Not My Home by TPenney


									          Not My Home
         We live in a Good
Can be a victim of Crime if you let them

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              Opportunity makes the thief

•   Thieves will often act if given an opportunity. Thus, if thieves see clear indications of neglect at your
    home, they will be more likely to act on it. You are therefore responsible for taking the precautions
    needed to avoid issuing an open invitation to thieves to break into your home.

Why prevention?
• It is better to prevent someone from breaking and entering into your home in the first place, if only
   to avoid the consequences of such an offence. This may seem evident, but you need to be aware
   that the consequences are not just material (items taken or destroyed).
• In fact, other than suffering material losses, being a victim of a B&E can have a significant impact:
• Physical (insomnia, anxiety, trauma, etc.)
• Psychological and emotional distress (sense of violation, fear, sadness at losing items of a
   sentimental nature, etc.)
• Occupational (time spent settling claims, replacing items stolen, etc.)
• There is also the impact on family and neighbours, who may feel a sense of insecurity, and all the
   more so if there has been a rash of B&Es in a given neighbourhood

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       Stop Crime Report a Person

• Think about the Picture the Ease of Access
• NOW CALL 911

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   An Alarm is a false prevention
• Although it helps most criminals are in and
  out in under five minutes. Alarms help, home
  prevention is better

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     How they shop on your behalf
• Single-family homes in the middle of a block are more common targets for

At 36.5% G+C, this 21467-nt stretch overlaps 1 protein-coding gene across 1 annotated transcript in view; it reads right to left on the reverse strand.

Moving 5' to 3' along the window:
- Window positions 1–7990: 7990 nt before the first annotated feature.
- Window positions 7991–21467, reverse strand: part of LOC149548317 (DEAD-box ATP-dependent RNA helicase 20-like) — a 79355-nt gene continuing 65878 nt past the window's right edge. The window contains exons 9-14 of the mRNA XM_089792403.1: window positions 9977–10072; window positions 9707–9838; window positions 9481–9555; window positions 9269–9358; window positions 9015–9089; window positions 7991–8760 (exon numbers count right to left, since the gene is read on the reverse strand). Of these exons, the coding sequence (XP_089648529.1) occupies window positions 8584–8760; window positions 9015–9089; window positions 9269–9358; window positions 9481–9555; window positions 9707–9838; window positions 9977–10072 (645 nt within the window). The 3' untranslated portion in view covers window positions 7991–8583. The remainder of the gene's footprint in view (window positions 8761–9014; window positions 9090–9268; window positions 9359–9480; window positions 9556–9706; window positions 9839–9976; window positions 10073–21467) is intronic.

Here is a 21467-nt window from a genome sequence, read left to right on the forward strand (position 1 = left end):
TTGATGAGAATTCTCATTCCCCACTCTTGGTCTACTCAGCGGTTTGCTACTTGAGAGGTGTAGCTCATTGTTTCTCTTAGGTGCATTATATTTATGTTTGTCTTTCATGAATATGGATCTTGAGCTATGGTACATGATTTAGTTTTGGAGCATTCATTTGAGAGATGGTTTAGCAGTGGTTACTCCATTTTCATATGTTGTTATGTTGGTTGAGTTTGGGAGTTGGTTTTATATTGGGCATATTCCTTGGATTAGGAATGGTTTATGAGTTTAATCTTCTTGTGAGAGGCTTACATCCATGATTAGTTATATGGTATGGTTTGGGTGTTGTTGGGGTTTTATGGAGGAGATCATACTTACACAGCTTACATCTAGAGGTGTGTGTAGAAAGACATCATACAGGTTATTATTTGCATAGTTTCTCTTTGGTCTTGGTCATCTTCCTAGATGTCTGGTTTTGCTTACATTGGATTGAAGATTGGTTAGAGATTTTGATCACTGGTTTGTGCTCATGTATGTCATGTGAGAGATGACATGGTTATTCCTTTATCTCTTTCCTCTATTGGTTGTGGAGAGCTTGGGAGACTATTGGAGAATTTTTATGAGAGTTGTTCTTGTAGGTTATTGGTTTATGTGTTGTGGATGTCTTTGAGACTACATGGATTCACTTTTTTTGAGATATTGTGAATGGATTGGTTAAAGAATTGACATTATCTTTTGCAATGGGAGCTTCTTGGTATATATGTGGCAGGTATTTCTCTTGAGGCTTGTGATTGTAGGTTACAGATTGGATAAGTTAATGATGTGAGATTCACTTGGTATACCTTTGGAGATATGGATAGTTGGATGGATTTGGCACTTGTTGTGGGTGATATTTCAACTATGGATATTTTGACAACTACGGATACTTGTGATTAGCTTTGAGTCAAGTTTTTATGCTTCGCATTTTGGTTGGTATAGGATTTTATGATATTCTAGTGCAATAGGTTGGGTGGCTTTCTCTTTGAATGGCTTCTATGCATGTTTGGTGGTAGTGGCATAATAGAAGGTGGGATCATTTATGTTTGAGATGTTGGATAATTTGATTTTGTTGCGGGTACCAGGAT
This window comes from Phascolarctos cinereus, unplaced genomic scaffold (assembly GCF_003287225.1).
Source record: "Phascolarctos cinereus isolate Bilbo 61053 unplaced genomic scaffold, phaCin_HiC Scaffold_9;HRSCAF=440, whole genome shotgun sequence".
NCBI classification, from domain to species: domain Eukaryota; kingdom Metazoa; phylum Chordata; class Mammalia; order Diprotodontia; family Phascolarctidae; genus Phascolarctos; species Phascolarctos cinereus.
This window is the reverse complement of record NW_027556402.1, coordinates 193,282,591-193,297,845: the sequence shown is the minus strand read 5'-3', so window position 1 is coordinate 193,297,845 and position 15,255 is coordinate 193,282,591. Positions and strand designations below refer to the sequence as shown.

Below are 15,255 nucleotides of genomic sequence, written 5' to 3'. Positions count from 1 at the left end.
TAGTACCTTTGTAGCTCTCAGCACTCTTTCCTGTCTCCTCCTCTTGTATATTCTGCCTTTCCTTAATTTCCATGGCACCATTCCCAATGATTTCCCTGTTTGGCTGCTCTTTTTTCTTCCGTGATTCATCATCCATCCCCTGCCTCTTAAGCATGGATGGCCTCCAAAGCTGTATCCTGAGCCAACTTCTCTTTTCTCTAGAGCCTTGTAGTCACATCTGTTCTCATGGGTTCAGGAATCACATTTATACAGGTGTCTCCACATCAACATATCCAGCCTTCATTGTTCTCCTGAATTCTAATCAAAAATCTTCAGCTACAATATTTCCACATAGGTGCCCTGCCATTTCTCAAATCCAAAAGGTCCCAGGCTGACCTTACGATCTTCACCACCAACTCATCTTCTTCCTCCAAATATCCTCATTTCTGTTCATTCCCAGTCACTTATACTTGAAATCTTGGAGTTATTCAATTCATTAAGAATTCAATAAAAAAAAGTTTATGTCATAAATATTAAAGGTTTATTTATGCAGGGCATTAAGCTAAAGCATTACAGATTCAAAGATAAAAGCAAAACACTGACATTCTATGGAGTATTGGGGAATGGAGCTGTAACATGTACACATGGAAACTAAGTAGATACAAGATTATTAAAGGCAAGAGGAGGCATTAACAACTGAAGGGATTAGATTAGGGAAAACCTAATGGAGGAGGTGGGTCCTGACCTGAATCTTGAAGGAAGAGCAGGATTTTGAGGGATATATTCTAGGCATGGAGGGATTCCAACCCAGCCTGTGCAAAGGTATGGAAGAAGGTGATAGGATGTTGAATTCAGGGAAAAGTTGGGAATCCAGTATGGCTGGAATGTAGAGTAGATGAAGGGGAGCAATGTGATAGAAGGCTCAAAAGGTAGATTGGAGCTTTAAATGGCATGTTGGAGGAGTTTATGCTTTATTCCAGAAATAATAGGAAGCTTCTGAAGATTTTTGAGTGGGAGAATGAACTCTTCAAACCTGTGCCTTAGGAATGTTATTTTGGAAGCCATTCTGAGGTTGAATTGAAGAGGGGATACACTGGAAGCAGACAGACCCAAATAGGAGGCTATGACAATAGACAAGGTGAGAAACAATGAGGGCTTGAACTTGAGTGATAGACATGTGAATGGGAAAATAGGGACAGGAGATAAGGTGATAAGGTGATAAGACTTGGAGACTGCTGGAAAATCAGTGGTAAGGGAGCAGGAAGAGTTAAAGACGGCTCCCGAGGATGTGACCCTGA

burglars than homes on corner lots. This is likely because a house on the
  corner is more easily spotted than a house in the middle of a block.
  Burglars do not want to be caught committing crimes and thus they target
  homes where they are less likely to be noticed.
• In most cases, criminals enter your home in the same way that you do,
  through the front door. This was the entry point of choice in 34% of
  burglaries. A first floor window was chosen in 23% of cases and the back
  door was used in 22%. Garages are used to enter a home 9% of the time.
• Most criminals head to the master bedroom first when breaking into a
  home. This is usually where jewellery, safes, cash and other valuables are
  held. The most common places for burglars to look for items in your
  bedroom are in dresser drawers, desks and in closets. Home offices are
  also a major target for burglars, as these rooms usually include electronics
  and other valuable items.
• Money, jewellery and electronics are by far the most frequently stolen
  items in home burglaries.

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             Three key items
• Call the POLICE if you notice unusual people in
  your neighborhood
• You are your Neighbors Keeper, know your
  neighbor's and community surroundings
  SPONTANIOUS Like go from home come back
  in two minutes, shovel your walks, change
  your yard patterns

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No one deserves the crime

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  Don’t enter if you think someone is
• Burglars, vandalism, intruders, vandalism and
  trespassing - home is the primarily the scene of
  property crimes.
• If you notice that someone is inside your home,
  or found out that your house is been broken into,
  you should not enter. The burglar or unknown
  intruder is still inside, maybe watching you or
  waiting for you also to come in, and surprising a
  burglar may lead to unnecessary violence or a
  sort of confrontation.

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            Preventing Trouble

• Many break-ins can be avoided. Prevention
  begins with strong doors. Most burglaries and
  break-ins occur through the front door (34%)
  or the back door (22%).
• Install steel-covered solid wood doors that are
  at least 1.75 inches thick. Make sure the
  doorjamb is steel as well. Any glass panels in
  or near your doors should be made of
  unbreakable glass.

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                          Prevent A Tragedy